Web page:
Bogotá is getting on a bike

14 AUG 2020
Colombia has a reputation that it ill-deserves. Popular media portrays it as a dysfunctional narco-state that threatens the West with drugs and gangsters. Miami Vice has a lot to answer for. Instead the country at the top of South America has a lot going for it. Not least of which is its innovative urbanism.

CityLab highlights how there is a renewed focus on bicycles in its capital Bogota. Long famous amongst cycle proponents for its Ciclovía initiative that closes the streets of this city to cars on Sundays and Public Holidays from 7am to 2pm it allows for a festival like occupation by bikes and pedestrians where cars are sidelined. This is something I wish more cities would implement as often and as rigourously. Now though Bogotá is making more permanent changes. In part a response to the ongoing COVID lockdowns, a temporary cycle network is being joined by a an extension to the permanent network that will stretch some additional 280 kilometres. In total the network will be 830 kilometres.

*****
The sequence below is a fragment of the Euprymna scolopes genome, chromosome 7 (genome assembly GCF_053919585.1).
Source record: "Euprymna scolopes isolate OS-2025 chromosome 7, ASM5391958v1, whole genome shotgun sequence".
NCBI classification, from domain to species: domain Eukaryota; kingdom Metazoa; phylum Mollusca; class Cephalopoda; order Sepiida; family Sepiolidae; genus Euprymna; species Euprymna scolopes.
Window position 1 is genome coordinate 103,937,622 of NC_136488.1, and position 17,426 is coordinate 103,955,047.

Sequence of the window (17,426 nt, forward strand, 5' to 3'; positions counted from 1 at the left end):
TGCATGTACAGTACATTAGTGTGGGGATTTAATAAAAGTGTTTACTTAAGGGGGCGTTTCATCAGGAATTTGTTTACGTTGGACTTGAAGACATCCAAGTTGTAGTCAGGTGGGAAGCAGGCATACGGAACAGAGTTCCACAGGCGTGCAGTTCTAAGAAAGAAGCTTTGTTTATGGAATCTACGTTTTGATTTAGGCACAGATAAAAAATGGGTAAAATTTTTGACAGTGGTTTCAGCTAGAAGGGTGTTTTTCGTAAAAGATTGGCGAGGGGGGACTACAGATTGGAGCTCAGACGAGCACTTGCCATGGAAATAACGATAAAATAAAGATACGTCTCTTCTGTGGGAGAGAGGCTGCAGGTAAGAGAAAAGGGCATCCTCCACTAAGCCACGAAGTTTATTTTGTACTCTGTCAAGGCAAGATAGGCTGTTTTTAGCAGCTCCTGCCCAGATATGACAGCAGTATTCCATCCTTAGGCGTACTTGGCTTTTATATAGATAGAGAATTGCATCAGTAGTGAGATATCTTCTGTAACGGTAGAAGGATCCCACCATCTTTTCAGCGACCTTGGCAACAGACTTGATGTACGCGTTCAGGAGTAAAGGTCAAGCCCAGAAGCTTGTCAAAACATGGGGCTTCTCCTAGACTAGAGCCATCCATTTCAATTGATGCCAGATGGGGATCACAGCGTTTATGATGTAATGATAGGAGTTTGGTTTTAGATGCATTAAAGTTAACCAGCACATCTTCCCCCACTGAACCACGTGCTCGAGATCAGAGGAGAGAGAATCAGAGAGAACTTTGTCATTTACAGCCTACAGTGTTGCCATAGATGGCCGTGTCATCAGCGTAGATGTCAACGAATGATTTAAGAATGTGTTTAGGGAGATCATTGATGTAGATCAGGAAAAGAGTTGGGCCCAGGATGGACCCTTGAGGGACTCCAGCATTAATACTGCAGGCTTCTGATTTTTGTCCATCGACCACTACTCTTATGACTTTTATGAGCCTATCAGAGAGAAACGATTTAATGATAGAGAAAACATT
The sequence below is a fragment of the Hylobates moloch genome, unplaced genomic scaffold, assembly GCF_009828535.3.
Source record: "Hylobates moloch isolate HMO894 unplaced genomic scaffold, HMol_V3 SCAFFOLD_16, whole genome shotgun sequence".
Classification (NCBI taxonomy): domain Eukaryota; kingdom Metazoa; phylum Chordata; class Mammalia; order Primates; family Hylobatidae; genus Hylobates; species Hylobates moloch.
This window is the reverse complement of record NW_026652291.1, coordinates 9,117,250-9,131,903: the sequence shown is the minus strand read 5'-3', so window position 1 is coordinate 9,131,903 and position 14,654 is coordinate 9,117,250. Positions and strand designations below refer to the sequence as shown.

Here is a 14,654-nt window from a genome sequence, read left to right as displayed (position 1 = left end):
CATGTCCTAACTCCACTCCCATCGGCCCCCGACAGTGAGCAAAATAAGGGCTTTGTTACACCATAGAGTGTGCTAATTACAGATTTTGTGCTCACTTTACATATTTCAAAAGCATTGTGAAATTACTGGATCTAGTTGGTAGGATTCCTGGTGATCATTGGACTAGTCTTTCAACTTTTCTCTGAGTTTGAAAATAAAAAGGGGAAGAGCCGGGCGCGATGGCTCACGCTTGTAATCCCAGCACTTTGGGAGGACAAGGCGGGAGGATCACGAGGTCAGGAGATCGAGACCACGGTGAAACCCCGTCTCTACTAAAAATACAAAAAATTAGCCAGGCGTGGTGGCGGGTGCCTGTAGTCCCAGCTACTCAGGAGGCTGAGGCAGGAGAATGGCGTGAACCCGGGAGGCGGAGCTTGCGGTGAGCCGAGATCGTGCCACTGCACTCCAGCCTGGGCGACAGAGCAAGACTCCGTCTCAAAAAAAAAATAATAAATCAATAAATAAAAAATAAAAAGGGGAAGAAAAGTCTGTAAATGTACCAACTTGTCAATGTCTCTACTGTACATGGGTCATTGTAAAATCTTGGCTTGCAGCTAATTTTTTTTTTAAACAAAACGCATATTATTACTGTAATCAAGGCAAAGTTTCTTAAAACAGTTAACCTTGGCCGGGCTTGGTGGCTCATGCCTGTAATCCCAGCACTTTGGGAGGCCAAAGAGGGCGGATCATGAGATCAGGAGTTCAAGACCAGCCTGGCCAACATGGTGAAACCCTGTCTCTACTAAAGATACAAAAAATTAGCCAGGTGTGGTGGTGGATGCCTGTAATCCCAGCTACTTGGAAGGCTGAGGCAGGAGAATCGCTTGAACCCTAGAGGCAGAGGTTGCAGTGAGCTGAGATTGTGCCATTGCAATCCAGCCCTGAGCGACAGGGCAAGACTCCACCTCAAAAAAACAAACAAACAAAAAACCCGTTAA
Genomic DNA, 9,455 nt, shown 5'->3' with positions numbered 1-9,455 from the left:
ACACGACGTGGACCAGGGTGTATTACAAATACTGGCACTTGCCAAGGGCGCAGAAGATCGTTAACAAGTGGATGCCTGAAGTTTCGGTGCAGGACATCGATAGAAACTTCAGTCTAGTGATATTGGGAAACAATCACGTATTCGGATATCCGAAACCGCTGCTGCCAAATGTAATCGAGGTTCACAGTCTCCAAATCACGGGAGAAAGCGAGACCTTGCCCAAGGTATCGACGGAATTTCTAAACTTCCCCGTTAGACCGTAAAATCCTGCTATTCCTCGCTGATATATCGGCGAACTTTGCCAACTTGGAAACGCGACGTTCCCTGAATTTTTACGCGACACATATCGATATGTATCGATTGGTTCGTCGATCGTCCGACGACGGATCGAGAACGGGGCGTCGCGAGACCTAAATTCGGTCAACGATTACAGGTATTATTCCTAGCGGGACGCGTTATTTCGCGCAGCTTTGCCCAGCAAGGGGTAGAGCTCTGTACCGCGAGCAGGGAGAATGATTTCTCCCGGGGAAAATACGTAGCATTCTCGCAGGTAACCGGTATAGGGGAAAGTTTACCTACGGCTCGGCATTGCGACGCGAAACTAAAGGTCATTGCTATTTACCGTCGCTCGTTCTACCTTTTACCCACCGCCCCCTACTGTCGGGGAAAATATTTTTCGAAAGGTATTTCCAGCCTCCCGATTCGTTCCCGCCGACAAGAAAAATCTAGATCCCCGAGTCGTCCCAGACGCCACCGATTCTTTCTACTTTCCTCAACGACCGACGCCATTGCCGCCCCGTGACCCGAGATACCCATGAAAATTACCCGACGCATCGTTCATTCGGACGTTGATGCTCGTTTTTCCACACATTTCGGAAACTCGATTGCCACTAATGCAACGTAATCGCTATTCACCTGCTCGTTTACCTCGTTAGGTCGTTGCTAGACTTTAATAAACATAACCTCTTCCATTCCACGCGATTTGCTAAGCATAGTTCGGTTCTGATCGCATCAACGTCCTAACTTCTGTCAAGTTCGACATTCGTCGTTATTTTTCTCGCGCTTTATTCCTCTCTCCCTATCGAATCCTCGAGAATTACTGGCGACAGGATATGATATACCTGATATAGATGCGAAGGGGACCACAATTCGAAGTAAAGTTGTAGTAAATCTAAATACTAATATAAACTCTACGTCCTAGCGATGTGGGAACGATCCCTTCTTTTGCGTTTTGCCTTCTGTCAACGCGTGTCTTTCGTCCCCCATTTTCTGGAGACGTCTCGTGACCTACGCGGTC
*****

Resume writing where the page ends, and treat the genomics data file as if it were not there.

The aim is to reduce car dependency and increase transportation options for all Bogotanos. "Currently, almost 7% of overall trips in Bogotá are on bicycles, more than in any other city in Latin America. But the city is aiming much higher: The long-term goal is to have 50% of total trips made on bikes or other micromobility alternatives such as scooters."

And alternatives are needed as the city of 8 million does not have a subway or metro rail system. And we complain about Christchurch!

Read the rest of the article on CityLab.
By Hab3